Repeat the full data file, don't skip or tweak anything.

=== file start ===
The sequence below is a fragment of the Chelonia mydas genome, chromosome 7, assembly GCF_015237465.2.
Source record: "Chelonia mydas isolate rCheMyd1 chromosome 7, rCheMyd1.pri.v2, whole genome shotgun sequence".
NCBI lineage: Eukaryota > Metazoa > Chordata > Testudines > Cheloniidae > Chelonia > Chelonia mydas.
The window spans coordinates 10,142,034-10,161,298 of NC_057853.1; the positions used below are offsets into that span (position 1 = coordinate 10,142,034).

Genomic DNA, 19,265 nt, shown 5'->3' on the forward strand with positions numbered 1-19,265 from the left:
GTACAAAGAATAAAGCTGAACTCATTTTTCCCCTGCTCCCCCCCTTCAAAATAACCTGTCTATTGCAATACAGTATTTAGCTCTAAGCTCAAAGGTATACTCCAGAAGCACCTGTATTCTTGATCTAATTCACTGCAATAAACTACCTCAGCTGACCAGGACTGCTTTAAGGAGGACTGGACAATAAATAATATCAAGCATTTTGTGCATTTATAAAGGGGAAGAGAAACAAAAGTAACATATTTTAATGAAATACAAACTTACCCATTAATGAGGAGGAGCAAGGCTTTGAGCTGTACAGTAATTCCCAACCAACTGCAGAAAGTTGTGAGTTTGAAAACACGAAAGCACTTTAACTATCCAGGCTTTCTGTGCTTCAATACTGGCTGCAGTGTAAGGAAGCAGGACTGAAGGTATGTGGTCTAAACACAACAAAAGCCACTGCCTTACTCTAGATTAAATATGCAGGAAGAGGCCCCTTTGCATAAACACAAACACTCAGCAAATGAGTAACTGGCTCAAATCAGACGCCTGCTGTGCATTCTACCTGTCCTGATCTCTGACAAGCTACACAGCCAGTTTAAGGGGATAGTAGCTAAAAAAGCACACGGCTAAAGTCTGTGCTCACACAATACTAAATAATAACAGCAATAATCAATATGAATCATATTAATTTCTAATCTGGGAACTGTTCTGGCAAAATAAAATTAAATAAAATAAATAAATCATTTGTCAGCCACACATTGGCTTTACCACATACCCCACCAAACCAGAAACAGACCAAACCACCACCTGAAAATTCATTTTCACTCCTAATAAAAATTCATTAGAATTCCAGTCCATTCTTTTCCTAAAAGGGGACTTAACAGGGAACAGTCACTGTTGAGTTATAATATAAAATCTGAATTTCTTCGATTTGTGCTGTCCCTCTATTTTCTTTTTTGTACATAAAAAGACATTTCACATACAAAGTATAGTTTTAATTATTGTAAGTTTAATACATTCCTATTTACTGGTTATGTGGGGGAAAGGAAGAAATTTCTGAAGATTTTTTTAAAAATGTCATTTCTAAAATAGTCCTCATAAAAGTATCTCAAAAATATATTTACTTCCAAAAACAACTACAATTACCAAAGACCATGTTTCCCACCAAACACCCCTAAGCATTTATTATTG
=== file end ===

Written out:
The sequence below is a fragment of the Chelonia mydas genome, chromosome 7, assembly GCF_015237465.2.
Source record: "Chelonia mydas isolate rCheMyd1 chromosome 7, rCheMyd1.pri.v2, whole genome shotgun sequence".
NCBI lineage: Eukaryota > Metazoa > Chordata > Testudines > Cheloniidae > Chelonia > Chelonia mydas.
The window spans coordinates 10,142,034-10,161,298 of NC_057853.1; the positions used below are offsets into that span (position 1 = coordinate 10,142,034).

Genomic DNA, 19,265 nt, shown 5'->3' on the forward strand with positions numbered 1-19,265 from the left:
GTACAAAGAATAAAGCTGAACTCATTTTTCCCCTGCTCCCCCCCTTCAAAATAACCTGTCTATTGCAATACAGTATTTAGCTCTAAGCTCAAAGGTATACTCCAGAAGCACCTGTATTCTTGATCTAATTCACTGCAATAAACTACCTCAGCTGACCAGGACTGCTTTAAGGAGGACTGGACAATAAATAATATCAAGCATTTTGTGCATTTATAAAGGGGAAGAGAAACAAAAGTAACATATTTTAATGAAATACAAACTTACCCATTAATGAGGAGGAGCAAGGCTTTGAGCTGTACAGTAATTCCCAACCAACTGCAGAAAGTTGTGAGTTTGAAAACACGAAAGCACTTTAACTATCCAGGCTTTCTGTGCTTCAATACTGGCTGCAGTGTAAGGAAGCAGGACTGAAGGTATGTGGTCTAAACACAACAAAAGCCACTGCCTTACTCTAGATTAAATATGCAGGAAGAGGCCCCTTTGCATAAACACAAACACTCAGCAAATGAGTAACTGGCTCAAATCAGACGCCTGCTGTGCATTCTACCTGTCCTGATCTCTGACAAGCTACACAGCCAGTTTAAGGGGATAGTAGCTAAAAAAGCACACGGCTAAAGTCTGTGCTCACACAATACTAAATAATAACAGCAATAATCAATATGAATCATATTAATTTCTAATCTGGGAACTGTTCTGGCAAAATAAAATTAAATAAAATAAATAAATCATTTGTCAGCCACACATTGGCTTTACCACATACCCCACCAAACCAGAAACAGACCAAACCACCACCTGAAAATTCATTTTCACTCCTAATAAAAATTCATTAGAATTCCAGTCCATTCTTTTCCTAAAAGGGGACTTAACAGGGAACAGTCACTGTTGAGTTATAATATAAAATCTGAATTTCTTCGATTTGTGCTGTCCCTCTATTTTCTTTTTTGTACATAAAAAGACATTTCACATACAAAGTATAGTTTTAATTATTGTAAGTTTAATACATTCCTATTTACTGGTTATGTGGGGGAAAGGAAGAAATTTCTGAAGATTTTTTTAAAAATGTCATTTCTAAAATAGTCCTCATAAAAGTATCTCAAAAATATATTTACTTCCAAAAACAACTACAATTACCAAAGACCATGTTTCCCACCAAACACCCCTAAGCATTTATTATTG